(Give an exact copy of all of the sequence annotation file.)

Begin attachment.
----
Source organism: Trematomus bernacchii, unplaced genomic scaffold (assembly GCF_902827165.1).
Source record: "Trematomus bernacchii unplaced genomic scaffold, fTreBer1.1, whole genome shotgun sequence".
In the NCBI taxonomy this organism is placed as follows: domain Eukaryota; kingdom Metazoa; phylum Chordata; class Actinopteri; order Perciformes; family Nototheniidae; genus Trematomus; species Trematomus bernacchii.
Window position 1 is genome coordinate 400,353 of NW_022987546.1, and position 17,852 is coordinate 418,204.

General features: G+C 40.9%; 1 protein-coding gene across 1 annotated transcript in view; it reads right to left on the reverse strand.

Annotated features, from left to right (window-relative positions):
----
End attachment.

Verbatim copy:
Source organism: Trematomus bernacchii, unplaced genomic scaffold (assembly GCF_902827165.1).
Source record: "Trematomus bernacchii unplaced genomic scaffold, fTreBer1.1, whole genome shotgun sequence".
In the NCBI taxonomy this organism is placed as follows: domain Eukaryota; kingdom Metazoa; phylum Chordata; class Actinopteri; order Perciformes; family Nototheniidae; genus Trematomus; species Trematomus bernacchii.
Window position 1 is genome coordinate 400,353 of NW_022987546.1, and position 17,852 is coordinate 418,204.

General features: G+C 40.9%; 1 protein-coding gene across 1 annotated transcript in view; it reads right to left on the reverse strand.

Annotated features, from left to right (window-relative positions):